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Five Man Made Wonders Of The Ancient World

The world is made up of many wonders in it. Below are some of the man made wonders;

1.The Great Pyramid of Giza.

The Giza Pyramid is also known as the Khufu Pyramid or the Cheops Pyramid.

It is Egypt's oldest and largest pyramid complex, as well as the only one that has survived completely. The Great Pyramid of Giza is the world's oldest and only surviving recognizable landmark from the seven wonders of the ancient world. It is the largest of the three pyramids discovered at Egypt's Giza Necropolis, which is now known as El Giza.

With its original height of 146.5 meters (481 feet), the Great Pyramid of Giza was the world's tallest man-made building for 3,800 years. Due to the loss of its casing stones and erosion, its height has been lowered to 138.8 meters or 455.4 ft. According to Egyptologists, the Great Pyramid of Giza was erected as a tomb for Egyptian pharaoh Khufu of the 4th dynasty, and it took 10-20 years to finish, according to a mark discovered in the interior chamber.

2.The Hanging Gardens Of Babylon.

The Hanging Gardens of Babylon are the only one of the seven wonders of the ancient world whose exact location is unknown.

Babylon, the ancient city, is supposed to have been in modern-day Iraq. It is also considered to have been erected by King Nebuchadnezzar II. There has been no tangible proof of the gardens revealed to yet.

Despite various ancient writers' tributes, no archaeological evidence or specific Babylonian documents have been discovered to substantiate the assumption that the Hanging Gardens are truly present in Babylon. It could have crossed beneath the Euphrates River, which was running east of where it is currently during King Nebuchadnezzar's reign, if it existed at the time. Excavations are unfeasible today, and western Babylon is mainly unknown.

3.The Artemis Temple in Ephesus

The Diana Temple, also known as Artemis Temple, is located near the city of Selcuk in Ephesus, Turkey. It was demolished in 401, but it was rebuilt three times until being destroyed for the final time. Today, only the foundations and structural ruins of the temple's later incarnations survive.

The temple's only remaining structure is a column formed from shards of the previous construction.

4.Zeus Statue In Olympia.

The Zeus Statue, placed inside the Zeus Temple in Olympia, Greece, was a 13-meter-high seated sculpture of the Greek God Zeus made by Phidias, a Greek sculptor, approximately 435 BC. The Greek God sits on an ornate cedarwood throne adorned with valuable stones, gold, ivory, and ebony.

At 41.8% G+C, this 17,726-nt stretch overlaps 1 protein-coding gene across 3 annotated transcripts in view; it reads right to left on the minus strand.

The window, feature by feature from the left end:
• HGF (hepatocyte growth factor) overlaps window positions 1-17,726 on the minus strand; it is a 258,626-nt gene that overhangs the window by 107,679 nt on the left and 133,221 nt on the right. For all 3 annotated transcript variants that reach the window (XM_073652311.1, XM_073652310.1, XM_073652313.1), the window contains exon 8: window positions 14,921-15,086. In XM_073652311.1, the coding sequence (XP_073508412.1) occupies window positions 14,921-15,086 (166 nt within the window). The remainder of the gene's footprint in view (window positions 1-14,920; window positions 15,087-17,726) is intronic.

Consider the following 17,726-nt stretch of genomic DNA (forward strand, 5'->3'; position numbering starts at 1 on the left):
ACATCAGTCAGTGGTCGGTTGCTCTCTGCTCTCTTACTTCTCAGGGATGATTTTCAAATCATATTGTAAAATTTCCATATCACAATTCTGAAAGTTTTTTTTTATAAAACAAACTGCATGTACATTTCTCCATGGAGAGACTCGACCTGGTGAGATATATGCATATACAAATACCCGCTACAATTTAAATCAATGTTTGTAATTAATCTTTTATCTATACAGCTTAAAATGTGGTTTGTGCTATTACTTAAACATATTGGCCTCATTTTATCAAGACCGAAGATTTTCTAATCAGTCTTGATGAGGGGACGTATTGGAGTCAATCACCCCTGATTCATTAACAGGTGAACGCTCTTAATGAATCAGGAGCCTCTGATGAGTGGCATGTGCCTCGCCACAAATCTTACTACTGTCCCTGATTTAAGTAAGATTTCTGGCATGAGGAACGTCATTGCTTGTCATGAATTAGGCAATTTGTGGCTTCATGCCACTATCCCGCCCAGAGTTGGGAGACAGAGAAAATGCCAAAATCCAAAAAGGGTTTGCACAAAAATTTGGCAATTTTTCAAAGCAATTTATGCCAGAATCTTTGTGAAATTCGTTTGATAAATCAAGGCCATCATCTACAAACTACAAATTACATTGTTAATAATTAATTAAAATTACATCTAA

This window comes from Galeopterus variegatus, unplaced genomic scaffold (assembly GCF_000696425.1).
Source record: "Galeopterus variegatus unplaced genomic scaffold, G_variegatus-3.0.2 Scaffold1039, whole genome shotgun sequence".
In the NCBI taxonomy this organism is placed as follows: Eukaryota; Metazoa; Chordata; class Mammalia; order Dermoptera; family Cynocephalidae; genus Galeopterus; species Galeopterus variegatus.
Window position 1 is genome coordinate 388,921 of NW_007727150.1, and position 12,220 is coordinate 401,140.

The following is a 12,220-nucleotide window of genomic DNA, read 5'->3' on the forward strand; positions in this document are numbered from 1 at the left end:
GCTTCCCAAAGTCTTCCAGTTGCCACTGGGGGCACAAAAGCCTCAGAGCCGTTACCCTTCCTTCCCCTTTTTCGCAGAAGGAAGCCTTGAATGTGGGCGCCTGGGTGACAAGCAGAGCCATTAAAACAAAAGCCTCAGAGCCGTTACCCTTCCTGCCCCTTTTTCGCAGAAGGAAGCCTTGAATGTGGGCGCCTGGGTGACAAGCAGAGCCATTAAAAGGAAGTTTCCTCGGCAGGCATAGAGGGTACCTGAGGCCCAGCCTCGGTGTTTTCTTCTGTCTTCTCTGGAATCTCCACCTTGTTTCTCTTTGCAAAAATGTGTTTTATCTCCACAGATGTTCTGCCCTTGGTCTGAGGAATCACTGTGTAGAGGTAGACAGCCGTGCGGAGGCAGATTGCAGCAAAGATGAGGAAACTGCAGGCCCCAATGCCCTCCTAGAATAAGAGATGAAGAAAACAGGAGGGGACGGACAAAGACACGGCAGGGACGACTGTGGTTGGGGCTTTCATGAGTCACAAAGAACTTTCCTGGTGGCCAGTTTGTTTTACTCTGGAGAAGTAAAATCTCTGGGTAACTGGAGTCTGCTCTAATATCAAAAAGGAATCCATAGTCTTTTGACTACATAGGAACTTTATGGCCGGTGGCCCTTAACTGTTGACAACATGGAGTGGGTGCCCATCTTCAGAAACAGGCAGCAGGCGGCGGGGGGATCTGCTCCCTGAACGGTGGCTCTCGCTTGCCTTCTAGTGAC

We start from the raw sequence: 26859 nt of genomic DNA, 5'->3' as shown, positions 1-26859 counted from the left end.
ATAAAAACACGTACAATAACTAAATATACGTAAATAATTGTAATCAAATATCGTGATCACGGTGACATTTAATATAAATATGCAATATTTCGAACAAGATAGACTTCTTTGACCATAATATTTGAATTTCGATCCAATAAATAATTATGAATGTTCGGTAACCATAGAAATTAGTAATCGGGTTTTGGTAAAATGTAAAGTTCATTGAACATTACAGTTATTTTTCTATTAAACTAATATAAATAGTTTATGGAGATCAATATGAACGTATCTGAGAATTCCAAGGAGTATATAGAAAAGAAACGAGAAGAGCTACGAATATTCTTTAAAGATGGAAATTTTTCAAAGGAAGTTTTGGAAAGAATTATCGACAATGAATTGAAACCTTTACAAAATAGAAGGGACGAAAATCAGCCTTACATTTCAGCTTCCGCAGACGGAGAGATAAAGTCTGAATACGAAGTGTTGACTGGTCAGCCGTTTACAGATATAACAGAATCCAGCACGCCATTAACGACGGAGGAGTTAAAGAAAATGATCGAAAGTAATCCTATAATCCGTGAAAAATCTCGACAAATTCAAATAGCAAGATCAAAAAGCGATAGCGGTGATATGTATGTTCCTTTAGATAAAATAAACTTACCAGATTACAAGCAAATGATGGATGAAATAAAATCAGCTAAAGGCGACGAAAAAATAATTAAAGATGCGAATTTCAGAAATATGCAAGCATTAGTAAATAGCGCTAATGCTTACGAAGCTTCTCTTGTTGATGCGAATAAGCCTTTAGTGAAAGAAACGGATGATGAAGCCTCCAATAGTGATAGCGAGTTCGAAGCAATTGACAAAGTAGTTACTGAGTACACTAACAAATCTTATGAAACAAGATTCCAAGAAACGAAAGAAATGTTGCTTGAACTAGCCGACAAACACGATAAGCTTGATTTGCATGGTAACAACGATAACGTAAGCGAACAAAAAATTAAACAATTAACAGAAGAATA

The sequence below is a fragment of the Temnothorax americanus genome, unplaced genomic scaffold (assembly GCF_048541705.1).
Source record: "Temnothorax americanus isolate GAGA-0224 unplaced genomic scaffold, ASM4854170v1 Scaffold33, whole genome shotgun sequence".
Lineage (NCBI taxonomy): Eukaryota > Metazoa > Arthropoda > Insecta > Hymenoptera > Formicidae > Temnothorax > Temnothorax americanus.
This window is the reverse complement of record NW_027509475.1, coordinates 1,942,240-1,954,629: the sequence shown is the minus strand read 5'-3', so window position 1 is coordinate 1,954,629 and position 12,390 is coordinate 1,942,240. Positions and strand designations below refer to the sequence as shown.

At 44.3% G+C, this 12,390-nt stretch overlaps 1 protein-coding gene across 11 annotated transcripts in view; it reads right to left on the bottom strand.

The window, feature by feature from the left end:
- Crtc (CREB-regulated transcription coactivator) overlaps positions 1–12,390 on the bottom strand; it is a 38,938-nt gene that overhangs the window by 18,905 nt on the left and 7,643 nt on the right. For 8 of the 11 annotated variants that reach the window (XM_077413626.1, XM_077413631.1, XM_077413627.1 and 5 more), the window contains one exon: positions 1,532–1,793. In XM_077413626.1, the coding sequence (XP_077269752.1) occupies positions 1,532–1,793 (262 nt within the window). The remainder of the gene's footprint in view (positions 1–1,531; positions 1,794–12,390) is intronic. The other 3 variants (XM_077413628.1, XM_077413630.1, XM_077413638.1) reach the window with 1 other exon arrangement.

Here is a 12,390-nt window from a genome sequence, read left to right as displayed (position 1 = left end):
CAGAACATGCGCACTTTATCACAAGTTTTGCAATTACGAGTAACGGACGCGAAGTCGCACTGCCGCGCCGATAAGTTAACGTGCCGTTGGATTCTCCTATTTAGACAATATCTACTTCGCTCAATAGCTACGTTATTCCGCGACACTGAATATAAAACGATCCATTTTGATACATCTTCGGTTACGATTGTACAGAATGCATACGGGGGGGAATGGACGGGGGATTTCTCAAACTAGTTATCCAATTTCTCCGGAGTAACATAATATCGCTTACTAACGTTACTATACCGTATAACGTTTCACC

On a framework of wood and ivory plates, the god himself is fashioned in gold panels. This statue was considered one of the seven wonders of the ancient world until it was destroyed and lost around the turn of the fifth century AD. The exquisite sculpture was not reproduced in any way. The only sources of knowledge about its current form and everything we know about it are ancient Greek literature and antique coins.

The cause of the statue's demolition has yet to be determined. Some say it was burned in a fire when it was moved to Constantinople in 475 AD, while others say it was destroyed together with the temple in a fire in 425 AD.

Between 1954 and 1958, a rediscovery of Phidias' workshop cleared the route for the statue's authentication.

5.Halicarnassus Mausoleum

The Mausoleum at Halicarnassus was a tomb built for Mausolus, a renowned monarch and conqueror, and his wife and sister Artemisia II of Caria between 353 and 350 BC in Halicarnassus, Turkey.

Pythius of Priene and Satyros, two prominent Greek architects, designed the edifice. The structure's estimated height is 45 meters, and four Greek sculptors: Timotheus, Bryaxis, Leochares, and Scopas of Paros, each embellished the structure's four sides with sculptural reliefs. The finished structure was so spectacular that Antipater of Sidon named it one of the seven marvels of the ancient world. Between the 12th and 15th centuries BC, several earthquakes devastated the area, destroying the mausoleum.

Nobody knows when or how the mausoleum began to deteriorate. When Alexander the Great captured the city, the mausoleum remained undamaged. Despite being besieged by pirates, it stood guard over the city of Halicarnassus for 16 centuries. A series of earthquakes obliterated the edifice.

Only the foundations and a tiny museum remain now on the location where the tomb once stood. The huge Knights of Malta castle still stands in Bodrum today, with some marbled mausoleum slabs and polished stones incorporated into the structure's walls.

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Content created and supplied by: mtotowakasisi (via Opera News )

Egypt El Giza Giza Great Pyramid of Khufu Pyramid


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